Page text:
Reevaluating Facebook

New Year's Eve

Seriously. They're awesome parties.

I removed my Facebook wall today. I’m going to try to avoid Facebook as much as I can, and see if that goes well. I think it will. Realistically, there are very few people I interact with regularly, and I have redundant systems–email for my friends who don’t got to school with me, phone for my family, and running into people at my little tiny school if they need me. My contact information is still up there, if someone needs to text me.

While my wall is gone, I’m going to reevaluate what I’m using Facebook for. I’m not one of those people who truly wants to delete my profile; for one, I have had useful and good things come of Facebook, and it is by far the thing that gets me the most hits on this site or on my HackCollege articles. It’s a great way to distribute content I find interesting or useful (or–to be honest–that I create). There are links that I routinely want to send to individuals, and I think it’s probably ruder and more intrusive to send those via email. The reusable K-cup that I found the other day is totally awesome for my friend with a Kurig, but that doesn’t make it worth an email. And, oftentimes, it’s the way that I find out about parties friends are throwing–real-life events that I want to attend because my friends throw awesome parties.

Perhaps the way to use it is to reevaluate the Facebook ettiquette. Currently, I’m like most people; I friend pretty much anyone who requests me, regardless of degree of intimacy. Perhaps if I knocked that back down to the 50 or so people I actually care about, Facebook would become useful for me again. It is difficult to go through the 500-ish friends I have accumulated, though, and rearrange my settings so that I’m back where I want to be. And, because I’m a worrier, I’m always somewhat afraid that I’ll unfriend someone who I really will want to get in touch with at some point. The fact that I possess about 800 ways to do this outside of Facebook (or, with Facebook messages, within Facebook) does not seem to appease my lizard brain. And, if I lost those contacts I would have difficulty keeping people up-to-date with things I write, which is something I want to do.

The current solution of removing my wall is not perfect. It prevents people from sending me interesting links of their own, which I enjoy. The ideal solution would be for Facebook to move to a Twitter-like system of non-mutual following–people could follow me without me necessarily following them. The news feed could be opt-in; I would have to choose to see someone rather than having to choose to hide them. Then again, Facebook is built on an opt-out model. If they weren’t, people wouldn’t lose their shit every time the privacy settings got changed. As it stands, I would instead have to go through and hide everyone on Facebook that I’m not that interested in, and that is a ton of effort.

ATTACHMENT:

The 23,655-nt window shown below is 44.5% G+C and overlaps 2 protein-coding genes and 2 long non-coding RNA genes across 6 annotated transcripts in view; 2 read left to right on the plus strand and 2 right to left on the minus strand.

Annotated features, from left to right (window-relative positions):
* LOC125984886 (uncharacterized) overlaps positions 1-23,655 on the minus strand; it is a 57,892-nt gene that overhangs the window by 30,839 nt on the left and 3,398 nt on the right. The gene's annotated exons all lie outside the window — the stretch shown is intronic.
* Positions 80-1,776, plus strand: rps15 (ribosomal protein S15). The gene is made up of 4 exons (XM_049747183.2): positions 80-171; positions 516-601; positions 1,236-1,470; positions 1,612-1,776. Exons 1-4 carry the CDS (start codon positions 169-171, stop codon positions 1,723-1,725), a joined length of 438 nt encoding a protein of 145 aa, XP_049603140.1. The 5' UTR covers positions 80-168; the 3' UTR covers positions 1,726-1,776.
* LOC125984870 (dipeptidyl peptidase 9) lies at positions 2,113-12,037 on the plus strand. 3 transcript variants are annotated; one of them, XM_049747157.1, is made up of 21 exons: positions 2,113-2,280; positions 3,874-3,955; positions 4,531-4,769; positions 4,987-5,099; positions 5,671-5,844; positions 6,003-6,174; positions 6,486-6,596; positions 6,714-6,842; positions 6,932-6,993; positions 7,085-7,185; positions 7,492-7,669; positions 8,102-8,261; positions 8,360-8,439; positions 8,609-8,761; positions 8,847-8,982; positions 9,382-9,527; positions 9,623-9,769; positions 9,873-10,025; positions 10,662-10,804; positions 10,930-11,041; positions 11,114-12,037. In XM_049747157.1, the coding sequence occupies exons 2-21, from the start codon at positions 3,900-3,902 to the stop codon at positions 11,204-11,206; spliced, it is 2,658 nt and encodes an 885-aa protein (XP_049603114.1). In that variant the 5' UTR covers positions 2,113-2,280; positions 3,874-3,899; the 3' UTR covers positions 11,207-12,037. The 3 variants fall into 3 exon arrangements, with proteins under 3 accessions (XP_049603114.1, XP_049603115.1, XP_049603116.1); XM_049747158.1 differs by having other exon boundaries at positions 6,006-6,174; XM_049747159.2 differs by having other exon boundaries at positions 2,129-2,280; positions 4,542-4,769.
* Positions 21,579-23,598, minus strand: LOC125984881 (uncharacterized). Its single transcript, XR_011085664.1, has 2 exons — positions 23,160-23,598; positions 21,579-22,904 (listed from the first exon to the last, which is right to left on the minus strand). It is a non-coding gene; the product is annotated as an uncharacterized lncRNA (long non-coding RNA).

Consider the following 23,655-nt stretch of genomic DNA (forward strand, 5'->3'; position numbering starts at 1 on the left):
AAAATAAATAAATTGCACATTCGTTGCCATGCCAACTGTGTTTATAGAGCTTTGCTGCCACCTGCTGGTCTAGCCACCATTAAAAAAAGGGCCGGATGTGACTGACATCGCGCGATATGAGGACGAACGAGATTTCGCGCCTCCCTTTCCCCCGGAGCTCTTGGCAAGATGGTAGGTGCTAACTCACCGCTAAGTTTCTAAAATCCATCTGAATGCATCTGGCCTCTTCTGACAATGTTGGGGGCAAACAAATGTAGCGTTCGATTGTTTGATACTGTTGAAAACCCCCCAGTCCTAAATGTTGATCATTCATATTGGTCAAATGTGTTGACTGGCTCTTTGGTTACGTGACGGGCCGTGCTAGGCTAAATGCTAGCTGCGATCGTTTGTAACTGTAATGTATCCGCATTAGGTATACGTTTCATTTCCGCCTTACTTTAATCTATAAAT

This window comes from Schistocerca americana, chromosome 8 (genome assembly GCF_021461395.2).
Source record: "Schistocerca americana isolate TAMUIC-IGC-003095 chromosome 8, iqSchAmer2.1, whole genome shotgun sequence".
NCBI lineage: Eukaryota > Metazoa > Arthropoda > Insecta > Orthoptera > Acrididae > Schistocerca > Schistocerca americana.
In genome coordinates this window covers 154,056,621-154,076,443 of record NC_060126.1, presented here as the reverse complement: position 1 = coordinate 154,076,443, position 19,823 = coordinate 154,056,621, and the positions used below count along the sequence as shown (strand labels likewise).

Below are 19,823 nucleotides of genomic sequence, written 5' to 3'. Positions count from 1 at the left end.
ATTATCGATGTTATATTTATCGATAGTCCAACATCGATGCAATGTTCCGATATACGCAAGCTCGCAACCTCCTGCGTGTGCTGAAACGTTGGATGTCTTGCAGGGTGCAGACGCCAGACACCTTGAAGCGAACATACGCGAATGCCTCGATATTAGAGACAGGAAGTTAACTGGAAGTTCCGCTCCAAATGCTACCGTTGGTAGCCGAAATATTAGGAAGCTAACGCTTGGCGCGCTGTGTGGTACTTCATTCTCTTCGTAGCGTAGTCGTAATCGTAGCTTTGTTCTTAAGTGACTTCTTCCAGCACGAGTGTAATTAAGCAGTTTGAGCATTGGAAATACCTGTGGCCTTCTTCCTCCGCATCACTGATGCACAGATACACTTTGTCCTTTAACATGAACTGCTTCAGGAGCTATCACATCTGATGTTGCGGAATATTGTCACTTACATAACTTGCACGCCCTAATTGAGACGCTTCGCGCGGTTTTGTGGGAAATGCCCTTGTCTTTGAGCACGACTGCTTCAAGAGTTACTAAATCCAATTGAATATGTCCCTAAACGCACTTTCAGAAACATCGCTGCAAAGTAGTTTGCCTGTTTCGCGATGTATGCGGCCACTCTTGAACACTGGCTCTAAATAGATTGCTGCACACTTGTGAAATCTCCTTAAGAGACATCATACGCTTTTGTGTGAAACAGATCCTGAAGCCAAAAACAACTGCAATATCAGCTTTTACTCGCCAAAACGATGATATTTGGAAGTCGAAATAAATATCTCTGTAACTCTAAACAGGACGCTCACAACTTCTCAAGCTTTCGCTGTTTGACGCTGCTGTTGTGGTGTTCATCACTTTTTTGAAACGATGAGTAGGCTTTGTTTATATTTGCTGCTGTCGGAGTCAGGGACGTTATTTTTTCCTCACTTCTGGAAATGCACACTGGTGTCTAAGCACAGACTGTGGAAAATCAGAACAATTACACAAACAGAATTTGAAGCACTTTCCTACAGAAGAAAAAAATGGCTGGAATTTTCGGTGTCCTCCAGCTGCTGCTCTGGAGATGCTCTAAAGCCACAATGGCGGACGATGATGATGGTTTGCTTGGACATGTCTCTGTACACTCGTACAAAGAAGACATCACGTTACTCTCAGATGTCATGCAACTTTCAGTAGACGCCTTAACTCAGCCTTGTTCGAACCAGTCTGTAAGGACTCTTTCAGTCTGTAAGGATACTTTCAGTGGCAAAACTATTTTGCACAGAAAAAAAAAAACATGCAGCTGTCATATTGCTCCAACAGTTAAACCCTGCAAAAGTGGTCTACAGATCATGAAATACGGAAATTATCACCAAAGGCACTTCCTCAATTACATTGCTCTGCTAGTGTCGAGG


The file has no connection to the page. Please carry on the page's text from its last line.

The second-most-appealing solution, a very, very large-scale friend cull, presents problems of its own. People consider unfriending to be rude and get upset if they discover you’ve unfriended them. I understand that, though it’s inconvenient. And a person with only 50 friends becomes a social oddity. People wonder what’s wrong with you. I could hide my profile except for those I’m already friends with, but that makes me unfindable for people I want to interact with without friending–former coworkers or classmates.

I have one close friend who has up and deleted his Facebook. He sends out a little newsletter about his goings-on to six of us from high school every few months. Clearly it is do-able. The two people I know who don’t have Facebooks (him, and an acquaintance from college) are both well-liked and surrounded by an air of mystery; getting in touch with them is difficult. People think twice about it, because email is more intimate than Facebook. Perhaps that’s not such a bad thing.

If I wasn’t worried about being overlooked for parties, I think that way would be quite appealing. Plus, newsletters move from being irritating and self-involved to interesting when they’re not summaries of a constant stream of updates. Christmas newsletters are fun, but Monday newsletters are not.

I do worry some about people finding me if they need to, but I’m at the point where those who Google my name can find me on the front page (I beat out Stephen Curtis Chapman’s daughter; this was inappropriately exciting). Perhaps it would be best to sit down and make a list of who I want to stay in contact with. There aren’t that many people. An email newsletter would be do-able, and I’m quite active on Twitter, so that wouldn’t be so bad. We will see, we will see!

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